When fans of new music think of Germany, sounds of strange experimental or heavy techno might flood one’s brain. In fact there is plenty of great rock coming out of Germany’s new music scene, and Cologne’s The Society Islands is an excellent example. The Society Islands has just released a new album called The Big Sleep about a month ago, and it has all the indie rock bases covered and then some.
The Society Islands is one of a few projects exploring a new musical format, which is to say it only has one permanent member. Boris Rogowski came up with this one-man band concept and has done most of the heavy lifting on the project, including writing music and lyrics, producing and playing most of the instruments on the album. He does have some help, however, in the form of female vocalists, saxophone and trumpet players and some of the percussion. For performances, Rogowski clearly cannot play all of the instruments himself, so it will be interesting to see who he chooses and how the diverse sound he produces on the album will play live. The Society Islands will do an album release performance on November 14 in Cologne, so audiences will soon find out who may be playing with this one-man band.
It is difficult to pin down one style to new music of The Society Islands, as each track on The Big Sleep seems to have a very different style, flow and cadence than the one before it. This adds to the feeling that The Society Islands is more than just a one-man show. Whatever Rogoswki’s intentions with this album, he is certainly eclectic. This does not mean, however, that the album lacks consistency or cohesiveness.
Rogowski’s voice, which sounds a bit like Elvis Costello, albeit with a different timbre and a fresh new musical twist, is one element which ties the album together, but he uses his vocals differently in each track, however. It should be said that the entire album is in English, without a hint of German accent. The album opens with Square 1, a track which is also quite like Costello in its composition, but the guitars sound somewhat similar to Phoenix.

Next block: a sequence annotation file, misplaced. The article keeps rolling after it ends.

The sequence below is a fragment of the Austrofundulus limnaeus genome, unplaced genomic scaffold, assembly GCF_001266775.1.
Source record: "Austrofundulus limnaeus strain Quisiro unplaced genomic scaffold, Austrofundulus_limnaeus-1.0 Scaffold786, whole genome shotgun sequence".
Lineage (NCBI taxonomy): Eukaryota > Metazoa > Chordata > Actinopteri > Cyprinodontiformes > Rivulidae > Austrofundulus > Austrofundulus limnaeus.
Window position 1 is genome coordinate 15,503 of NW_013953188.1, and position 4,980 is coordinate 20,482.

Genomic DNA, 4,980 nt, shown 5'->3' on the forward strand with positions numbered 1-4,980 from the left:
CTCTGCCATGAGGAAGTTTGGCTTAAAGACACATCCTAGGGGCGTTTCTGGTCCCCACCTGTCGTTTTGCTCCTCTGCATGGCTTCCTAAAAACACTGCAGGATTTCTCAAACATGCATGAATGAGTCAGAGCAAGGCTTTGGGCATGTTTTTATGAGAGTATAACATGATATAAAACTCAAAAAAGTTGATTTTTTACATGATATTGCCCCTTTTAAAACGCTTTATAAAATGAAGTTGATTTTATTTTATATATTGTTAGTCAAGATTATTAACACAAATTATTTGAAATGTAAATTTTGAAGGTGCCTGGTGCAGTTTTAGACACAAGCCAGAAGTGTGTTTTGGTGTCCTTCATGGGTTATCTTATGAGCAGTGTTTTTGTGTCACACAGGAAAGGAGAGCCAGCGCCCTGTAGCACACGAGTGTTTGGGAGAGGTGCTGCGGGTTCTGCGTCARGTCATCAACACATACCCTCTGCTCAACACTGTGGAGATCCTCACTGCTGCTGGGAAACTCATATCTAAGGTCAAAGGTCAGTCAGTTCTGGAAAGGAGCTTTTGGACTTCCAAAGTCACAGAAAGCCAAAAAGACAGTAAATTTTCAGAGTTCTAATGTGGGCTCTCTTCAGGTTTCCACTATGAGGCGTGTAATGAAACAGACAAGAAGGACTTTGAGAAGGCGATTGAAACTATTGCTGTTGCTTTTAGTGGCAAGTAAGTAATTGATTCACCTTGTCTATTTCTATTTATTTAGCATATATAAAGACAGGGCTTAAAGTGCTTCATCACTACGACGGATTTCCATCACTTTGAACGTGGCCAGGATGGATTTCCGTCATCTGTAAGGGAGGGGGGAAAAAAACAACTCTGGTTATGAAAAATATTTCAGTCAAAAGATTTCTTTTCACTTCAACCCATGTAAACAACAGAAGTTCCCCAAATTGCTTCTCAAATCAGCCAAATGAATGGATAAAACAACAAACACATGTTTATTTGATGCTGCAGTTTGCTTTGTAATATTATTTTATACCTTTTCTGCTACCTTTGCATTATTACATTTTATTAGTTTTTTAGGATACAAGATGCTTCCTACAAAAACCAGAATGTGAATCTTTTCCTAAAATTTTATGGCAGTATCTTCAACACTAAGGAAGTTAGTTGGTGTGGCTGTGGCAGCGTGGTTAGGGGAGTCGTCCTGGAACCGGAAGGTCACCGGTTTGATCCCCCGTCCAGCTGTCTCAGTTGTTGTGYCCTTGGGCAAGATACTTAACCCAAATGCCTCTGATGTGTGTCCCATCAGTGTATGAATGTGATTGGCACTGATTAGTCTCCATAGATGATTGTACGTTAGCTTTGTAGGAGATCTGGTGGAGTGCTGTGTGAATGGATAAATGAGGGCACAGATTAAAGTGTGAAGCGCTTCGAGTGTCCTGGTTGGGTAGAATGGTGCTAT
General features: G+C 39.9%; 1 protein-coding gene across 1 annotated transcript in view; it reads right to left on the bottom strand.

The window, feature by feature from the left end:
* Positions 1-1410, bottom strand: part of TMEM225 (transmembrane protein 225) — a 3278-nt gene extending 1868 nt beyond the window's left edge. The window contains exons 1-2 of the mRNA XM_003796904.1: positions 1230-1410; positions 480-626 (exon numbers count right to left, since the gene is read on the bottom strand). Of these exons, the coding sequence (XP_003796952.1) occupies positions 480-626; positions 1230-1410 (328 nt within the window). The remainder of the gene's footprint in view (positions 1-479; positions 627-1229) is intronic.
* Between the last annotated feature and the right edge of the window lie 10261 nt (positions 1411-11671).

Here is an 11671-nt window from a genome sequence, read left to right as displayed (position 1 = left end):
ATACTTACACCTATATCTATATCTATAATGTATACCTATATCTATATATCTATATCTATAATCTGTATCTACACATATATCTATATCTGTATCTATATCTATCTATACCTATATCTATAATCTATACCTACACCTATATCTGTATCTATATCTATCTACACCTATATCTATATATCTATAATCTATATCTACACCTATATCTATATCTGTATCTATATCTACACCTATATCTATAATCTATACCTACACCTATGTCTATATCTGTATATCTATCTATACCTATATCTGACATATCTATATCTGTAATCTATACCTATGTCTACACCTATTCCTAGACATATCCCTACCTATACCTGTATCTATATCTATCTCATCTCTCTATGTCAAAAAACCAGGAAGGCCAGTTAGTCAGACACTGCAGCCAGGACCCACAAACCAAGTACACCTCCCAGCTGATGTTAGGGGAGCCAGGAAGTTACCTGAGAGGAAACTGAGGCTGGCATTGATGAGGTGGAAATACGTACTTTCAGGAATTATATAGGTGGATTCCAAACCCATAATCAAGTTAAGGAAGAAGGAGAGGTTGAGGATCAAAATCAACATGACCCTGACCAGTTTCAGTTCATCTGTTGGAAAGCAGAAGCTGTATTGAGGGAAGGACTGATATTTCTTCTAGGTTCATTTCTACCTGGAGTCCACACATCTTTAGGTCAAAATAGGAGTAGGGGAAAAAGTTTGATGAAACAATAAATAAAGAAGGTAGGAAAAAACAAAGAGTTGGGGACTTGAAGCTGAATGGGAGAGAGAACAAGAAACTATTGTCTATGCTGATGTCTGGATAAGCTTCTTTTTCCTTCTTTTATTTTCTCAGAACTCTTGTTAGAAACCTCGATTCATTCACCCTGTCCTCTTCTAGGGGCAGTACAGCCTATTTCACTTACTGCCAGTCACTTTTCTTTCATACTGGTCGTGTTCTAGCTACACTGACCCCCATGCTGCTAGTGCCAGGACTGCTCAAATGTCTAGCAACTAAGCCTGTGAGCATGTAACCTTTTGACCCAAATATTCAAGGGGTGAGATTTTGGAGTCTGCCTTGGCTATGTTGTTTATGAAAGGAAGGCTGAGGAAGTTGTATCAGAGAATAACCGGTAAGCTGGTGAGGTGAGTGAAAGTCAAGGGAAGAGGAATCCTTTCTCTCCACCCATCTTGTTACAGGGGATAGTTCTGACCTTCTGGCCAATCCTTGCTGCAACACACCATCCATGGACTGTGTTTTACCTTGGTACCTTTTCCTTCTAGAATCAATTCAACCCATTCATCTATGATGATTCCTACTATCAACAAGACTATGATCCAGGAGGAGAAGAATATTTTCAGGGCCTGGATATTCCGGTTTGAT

The very next track on the album, From My Mouth Into Yours, is a saucy duet which contains a sweet 60s-style tango beat, a backing orchestra and more Santana-like guitars. The album then moves from post-punk with In the Water to ambient, psychedelic tones in Blood Tide. Then Rogowski moves on to more rocking tunes like Sunday which sounds influenced by Paul Westerberg in both tune and guitars. The album ends with the surprisingly pop…And the Silly Things, a hopeful love song. It is quite a journey through the different facets of indie music.
Lyrically, Rogowski hopes to take listeners on a journey as well. Just as surprising as his variety of sound is his songwriting prowess from a lyrical standpoint. The subject matter is, as he says, “a meditation on impossibilities…” and “the endless creative power of discontent.” With his lyrics Rogowski manages to weave some very philosophical ideas into an alum which sounds quite indie pop, so there is an interesting contrast for fans to examine if they so choose.
Though many influences from 90s and current indie are clearly present, The Big Sleep is unique in its range of techniques, styles and new musical arrangements which have not yet been seen in indie pop. Certainly the subject matter of the lyrics on the album is also new and novel. The Society Islands is just getting started in the new music world, but has already covered a lot of ground in The Big Sleep, and it seems Rogowski has more tricks up his sleeve as the project moves forward. The album has been posted on SoundCloud and can be purchased on BandCamp, the links for which are listed below.
Review by Layla Klamt